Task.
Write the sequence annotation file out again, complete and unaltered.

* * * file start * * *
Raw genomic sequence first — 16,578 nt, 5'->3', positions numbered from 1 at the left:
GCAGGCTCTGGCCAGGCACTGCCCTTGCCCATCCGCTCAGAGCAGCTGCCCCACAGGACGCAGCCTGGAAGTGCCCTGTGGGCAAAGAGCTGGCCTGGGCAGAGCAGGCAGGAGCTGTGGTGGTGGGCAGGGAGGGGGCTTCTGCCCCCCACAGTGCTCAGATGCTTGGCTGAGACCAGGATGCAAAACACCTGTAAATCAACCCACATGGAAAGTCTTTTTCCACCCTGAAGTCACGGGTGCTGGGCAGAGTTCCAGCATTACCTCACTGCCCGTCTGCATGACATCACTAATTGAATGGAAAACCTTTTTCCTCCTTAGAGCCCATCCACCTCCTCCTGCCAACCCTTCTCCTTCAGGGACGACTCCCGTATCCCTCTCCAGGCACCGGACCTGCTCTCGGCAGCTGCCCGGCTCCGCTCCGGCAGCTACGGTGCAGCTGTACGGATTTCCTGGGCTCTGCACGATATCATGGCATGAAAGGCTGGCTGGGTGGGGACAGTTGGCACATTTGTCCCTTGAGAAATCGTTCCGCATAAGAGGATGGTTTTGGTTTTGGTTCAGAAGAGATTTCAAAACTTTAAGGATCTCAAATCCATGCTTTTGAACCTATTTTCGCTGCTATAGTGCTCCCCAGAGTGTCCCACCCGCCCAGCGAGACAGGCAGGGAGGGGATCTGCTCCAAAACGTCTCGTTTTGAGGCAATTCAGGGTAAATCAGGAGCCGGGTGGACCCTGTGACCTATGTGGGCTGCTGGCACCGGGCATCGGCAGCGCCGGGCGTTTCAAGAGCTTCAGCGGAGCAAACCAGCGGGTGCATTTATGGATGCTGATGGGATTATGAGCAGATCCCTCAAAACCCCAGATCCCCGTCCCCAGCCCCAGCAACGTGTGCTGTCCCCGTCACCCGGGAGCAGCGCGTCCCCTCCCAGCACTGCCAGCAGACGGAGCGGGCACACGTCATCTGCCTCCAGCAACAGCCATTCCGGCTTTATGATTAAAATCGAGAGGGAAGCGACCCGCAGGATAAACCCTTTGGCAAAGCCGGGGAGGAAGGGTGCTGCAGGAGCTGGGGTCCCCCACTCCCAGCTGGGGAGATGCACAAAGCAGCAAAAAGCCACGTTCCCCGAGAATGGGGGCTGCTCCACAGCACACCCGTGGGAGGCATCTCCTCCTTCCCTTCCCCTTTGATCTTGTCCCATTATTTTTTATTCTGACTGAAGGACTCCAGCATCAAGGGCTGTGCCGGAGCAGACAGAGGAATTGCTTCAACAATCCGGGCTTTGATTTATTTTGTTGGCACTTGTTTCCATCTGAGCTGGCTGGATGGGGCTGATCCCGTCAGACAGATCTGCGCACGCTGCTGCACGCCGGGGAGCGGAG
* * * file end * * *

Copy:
Raw genomic sequence first — 16,578 nt, 5'->3', positions numbered from 1 at the left:
GCAGGCTCTGGCCAGGCACTGCCCTTGCCCATCCGCTCAGAGCAGCTGCCCCACAGGACGCAGCCTGGAAGTGCCCTGTGGGCAAAGAGCTGGCCTGGGCAGAGCAGGCAGGAGCTGTGGTGGTGGGCAGGGAGGGGGCTTCTGCCCCCCACAGTGCTCAGATGCTTGGCTGAGACCAGGATGCAAAACACCTGTAAATCAACCCACATGGAAAGTCTTTTTCCACCCTGAAGTCACGGGTGCTGGGCAGAGTTCCAGCATTACCTCACTGCCCGTCTGCATGACATCACTAATTGAATGGAAAACCTTTTTCCTCCTTAGAGCCCATCCACCTCCTCCTGCCAACCCTTCTCCTTCAGGGACGACTCCCGTATCCCTCTCCAGGCACCGGACCTGCTCTCGGCAGCTGCCCGGCTCCGCTCCGGCAGCTACGGTGCAGCTGTACGGATTTCCTGGGCTCTGCACGATATCATGGCATGAAAGGCTGGCTGGGTGGGGACAGTTGGCACATTTGTCCCTTGAGAAATCGTTCCGCATAAGAGGATGGTTTTGGTTTTGGTTCAGAAGAGATTTCAAAACTTTAAGGATCTCAAATCCATGCTTTTGAACCTATTTTCGCTGCTATAGTGCTCCCCAGAGTGTCCCACCCGCCCAGCGAGACAGGCAGGGAGGGGATCTGCTCCAAAACGTCTCGTTTTGAGGCAATTCAGGGTAAATCAGGAGCCGGGTGGACCCTGTGACCTATGTGGGCTGCTGGCACCGGGCATCGGCAGCGCCGGGCGTTTCAAGAGCTTCAGCGGAGCAAACCAGCGGGTGCATTTATGGATGCTGATGGGATTATGAGCAGATCCCTCAAAACCCCAGATCCCCGTCCCCAGCCCCAGCAACGTGTGCTGTCCCCGTCACCCGGGAGCAGCGCGTCCCCTCCCAGCACTGCCAGCAGACGGAGCGGGCACACGTCATCTGCCTCCAGCAACAGCCATTCCGGCTTTATGATTAAAATCGAGAGGGAAGCGACCCGCAGGATAAACCCTTTGGCAAAGCCGGGGAGGAAGGGTGCTGCAGGAGCTGGGGTCCCCCACTCCCAGCTGGGGAGATGCACAAAGCAGCAAAAAGCCACGTTCCCCGAGAATGGGGGCTGCTCCACAGCACACCCGTGGGAGGCATCTCCTCCTTCCCTTCCCCTTTGATCTTGTCCCATTATTTTTTATTCTGACTGAAGGACTCCAGCATCAAGGGCTGTGCCGGAGCAGACAGAGGAATTGCTTCAACAATCCGGGCTTTGATTTATTTTGTTGGCACTTGTTTCCATCTGAGCTGGCTGGATGGGGCTGATCCCGTCAGACAGATCTGCGCACGCTGCTGCACGCCGGGGAGCGGAG